Page 3 - MarketTimesFebruary2020
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Times FEATURES
February 2020
             ON THE COVER
           An old banana and cucumber warehouse in trendy Seven Dials near London’s Covent Garden has been transformed in a £4 million makeover that has created a fine food and drink emporium par excellence. Nicola Gould visits London’s newest market which is already exceeding all expectations
    KERB, the organisation that has played a pivotal role in the evolution of street food in London, has opened its latest venture, Seven Dials Market, in the historic area linking Covent Garden to Soho.
The new market is already a phenomenal success, with 15 of London’s top street food-style businesses in situ in the basement and ground floor of Banana Warehouse and an additional 12 traders in Cucumber Alley selling everything from fine food and spirits to flowers.
Crowds throng the building from 11 in the morning to 11 at night six days a week, and from noon to 10.30 at night on Sundays, and the space rocks to the beat of reggae and hip-hop music.
The large communal tables that cover the centre of the basement quickly fill as people drop in to meet friends, enjoy a drink from the bar or savour some of the finest street food available anywhere in London.
The offer includes what is thought to be a world first — a cheese bar with a
conveyor belt of cheese plates. As in a sushi bar, people can sit and select their choice of a British cheese paired with a perfect accompaniment, for example, Driftwood goats cheese with rosemary shortbread.
And there is also a book shop in the basement for those wanting to feed their brains as well as their bellies.
General manager Nicol Dwyer says the success of the venture, which opened its doors to the public last summer, has exceeded all expectations.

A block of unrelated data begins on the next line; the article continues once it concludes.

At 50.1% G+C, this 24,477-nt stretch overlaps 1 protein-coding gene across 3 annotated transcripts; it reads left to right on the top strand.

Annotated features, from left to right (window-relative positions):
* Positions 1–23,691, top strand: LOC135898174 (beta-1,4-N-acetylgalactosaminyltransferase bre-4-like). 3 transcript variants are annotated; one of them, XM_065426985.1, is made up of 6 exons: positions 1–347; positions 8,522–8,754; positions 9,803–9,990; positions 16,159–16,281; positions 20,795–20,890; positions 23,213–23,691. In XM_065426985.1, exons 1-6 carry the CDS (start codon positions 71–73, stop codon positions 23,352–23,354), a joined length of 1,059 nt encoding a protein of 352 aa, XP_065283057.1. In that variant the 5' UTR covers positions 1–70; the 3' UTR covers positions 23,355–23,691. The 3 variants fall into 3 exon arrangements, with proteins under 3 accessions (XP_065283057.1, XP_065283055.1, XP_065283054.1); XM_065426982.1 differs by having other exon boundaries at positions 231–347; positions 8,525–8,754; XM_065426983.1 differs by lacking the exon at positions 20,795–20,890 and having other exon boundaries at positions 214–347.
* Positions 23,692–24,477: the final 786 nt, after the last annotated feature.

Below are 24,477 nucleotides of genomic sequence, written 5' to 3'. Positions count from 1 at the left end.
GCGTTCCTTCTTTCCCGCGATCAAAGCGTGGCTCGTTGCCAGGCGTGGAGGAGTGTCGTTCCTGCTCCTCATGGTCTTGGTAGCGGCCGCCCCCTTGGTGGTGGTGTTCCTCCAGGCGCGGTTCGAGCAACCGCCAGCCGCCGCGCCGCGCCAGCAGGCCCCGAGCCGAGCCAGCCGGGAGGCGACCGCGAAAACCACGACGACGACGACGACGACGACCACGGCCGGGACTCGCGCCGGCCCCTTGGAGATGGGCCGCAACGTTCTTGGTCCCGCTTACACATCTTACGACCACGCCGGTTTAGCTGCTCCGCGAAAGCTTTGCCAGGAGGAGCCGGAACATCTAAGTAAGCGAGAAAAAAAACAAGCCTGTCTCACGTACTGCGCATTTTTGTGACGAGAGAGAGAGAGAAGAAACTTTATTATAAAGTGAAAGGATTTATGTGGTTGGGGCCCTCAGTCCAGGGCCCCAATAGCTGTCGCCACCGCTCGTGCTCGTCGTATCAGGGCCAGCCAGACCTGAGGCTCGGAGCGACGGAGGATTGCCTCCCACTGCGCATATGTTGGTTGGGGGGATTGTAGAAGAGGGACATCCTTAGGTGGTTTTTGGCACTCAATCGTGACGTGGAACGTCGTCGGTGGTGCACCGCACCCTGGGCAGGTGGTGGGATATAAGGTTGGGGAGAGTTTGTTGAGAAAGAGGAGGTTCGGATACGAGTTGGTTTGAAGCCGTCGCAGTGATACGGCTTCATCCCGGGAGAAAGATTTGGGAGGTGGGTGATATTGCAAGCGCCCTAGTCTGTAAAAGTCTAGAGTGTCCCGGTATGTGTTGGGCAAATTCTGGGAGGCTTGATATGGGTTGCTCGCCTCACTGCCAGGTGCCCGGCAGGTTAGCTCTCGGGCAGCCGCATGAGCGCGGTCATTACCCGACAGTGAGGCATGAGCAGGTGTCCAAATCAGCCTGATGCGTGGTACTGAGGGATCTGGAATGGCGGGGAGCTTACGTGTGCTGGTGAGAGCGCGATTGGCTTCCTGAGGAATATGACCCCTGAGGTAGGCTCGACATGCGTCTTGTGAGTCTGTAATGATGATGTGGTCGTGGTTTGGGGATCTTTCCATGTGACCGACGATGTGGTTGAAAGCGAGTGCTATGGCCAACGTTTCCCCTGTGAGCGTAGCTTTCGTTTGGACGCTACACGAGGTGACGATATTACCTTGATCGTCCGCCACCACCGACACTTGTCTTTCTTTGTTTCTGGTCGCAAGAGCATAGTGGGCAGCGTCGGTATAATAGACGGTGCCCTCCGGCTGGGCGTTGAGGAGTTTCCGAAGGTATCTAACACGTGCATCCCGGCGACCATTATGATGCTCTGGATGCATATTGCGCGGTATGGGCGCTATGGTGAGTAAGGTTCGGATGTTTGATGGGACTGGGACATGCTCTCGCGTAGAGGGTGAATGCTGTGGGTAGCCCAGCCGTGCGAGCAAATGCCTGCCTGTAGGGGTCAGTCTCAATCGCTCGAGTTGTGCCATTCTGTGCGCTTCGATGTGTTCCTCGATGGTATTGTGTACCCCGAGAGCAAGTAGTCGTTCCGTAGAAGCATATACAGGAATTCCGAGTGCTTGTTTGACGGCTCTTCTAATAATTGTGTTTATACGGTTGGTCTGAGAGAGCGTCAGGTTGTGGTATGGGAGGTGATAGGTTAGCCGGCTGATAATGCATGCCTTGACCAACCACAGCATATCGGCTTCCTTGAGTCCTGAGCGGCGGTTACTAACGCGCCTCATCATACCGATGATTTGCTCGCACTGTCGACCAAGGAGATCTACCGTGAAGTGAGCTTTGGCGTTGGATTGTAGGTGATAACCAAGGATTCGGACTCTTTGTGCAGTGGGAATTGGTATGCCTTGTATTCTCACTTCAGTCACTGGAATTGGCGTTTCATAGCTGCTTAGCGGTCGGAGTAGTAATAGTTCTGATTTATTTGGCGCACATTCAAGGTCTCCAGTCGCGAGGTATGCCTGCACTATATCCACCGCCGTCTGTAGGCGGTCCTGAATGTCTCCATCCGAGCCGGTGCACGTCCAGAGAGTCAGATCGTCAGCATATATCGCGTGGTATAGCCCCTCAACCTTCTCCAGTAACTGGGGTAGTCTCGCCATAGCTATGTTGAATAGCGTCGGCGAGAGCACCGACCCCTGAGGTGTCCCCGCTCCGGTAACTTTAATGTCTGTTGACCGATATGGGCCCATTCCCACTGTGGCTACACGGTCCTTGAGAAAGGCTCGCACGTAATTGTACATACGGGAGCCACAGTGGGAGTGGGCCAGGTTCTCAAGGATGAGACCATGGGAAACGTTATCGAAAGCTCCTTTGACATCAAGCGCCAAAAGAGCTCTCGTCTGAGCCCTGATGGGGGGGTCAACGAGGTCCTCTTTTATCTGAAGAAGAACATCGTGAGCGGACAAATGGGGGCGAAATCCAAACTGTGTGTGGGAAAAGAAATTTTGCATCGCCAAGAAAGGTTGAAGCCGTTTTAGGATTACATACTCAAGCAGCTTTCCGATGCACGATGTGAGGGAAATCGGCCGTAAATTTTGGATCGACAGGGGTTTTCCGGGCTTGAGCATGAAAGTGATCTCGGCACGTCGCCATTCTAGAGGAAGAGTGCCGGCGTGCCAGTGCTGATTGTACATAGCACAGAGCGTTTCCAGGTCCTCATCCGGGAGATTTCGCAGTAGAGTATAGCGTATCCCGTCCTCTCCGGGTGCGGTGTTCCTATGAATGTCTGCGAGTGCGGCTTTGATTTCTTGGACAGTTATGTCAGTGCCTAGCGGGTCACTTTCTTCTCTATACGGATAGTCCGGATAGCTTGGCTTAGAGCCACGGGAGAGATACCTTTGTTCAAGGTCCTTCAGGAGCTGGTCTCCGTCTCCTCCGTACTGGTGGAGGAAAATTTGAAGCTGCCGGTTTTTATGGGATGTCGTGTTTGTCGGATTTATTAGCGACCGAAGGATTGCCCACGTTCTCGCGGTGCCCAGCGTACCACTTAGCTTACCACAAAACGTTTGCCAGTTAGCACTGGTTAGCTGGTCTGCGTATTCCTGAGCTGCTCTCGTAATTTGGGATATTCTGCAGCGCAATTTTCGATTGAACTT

But Seven Dials is more than just a one- off success —it is part of the KERB street food phenomenon.
It all began back in 2007 when Petra Barran co-founded KERB. A passionate foodie, she had travelled the country with her mobile catering business specialising in all things chocolate as the street food movement was taking off.
Nicol said that when Petra returned to London she began to take note of the power of the street food community and launched Eat Street to tap into that.
      Times February 2020
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Jacky Frost who has sold ladies fashion on Brentwood market for six years stepped up to the plate when the market was threatened with closure
Epsom Market is an odds-on favourite thanks to a £2.5 million investment programme
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   Epsom — p4
Seven Dials — p16
   A buoyant market at the heart of
the Fens
 Located in the heart of the fertile Fens in eastern England, Boston has thrived over the years as a centre for food production and distribution, with its own port, and a traditional market where there are still five fruit and veg traders selling the finest local produce. But the winds of change have sent a chill through this sometimes overlooked town, and it is now as well known as the Brexit capital of the UK than for its vibrant market and landmark attractions including The Stump, the town’s iconic parish church.
But the market, which dates back to a charter granted by Henry VIII in 1545, remains a force for social cohesion, where Bostonians who have lived in the town their whole lives, and Eastern Europeans who have made their homes here, do their weekly shop and enjoy the friendly banter. Things changed for Boston back in 2004 when eight former communist countries joined the EU and workers from Poland and the Baltic states in particular were drawn to the UK’s food producing heartland where jobs were plentiful.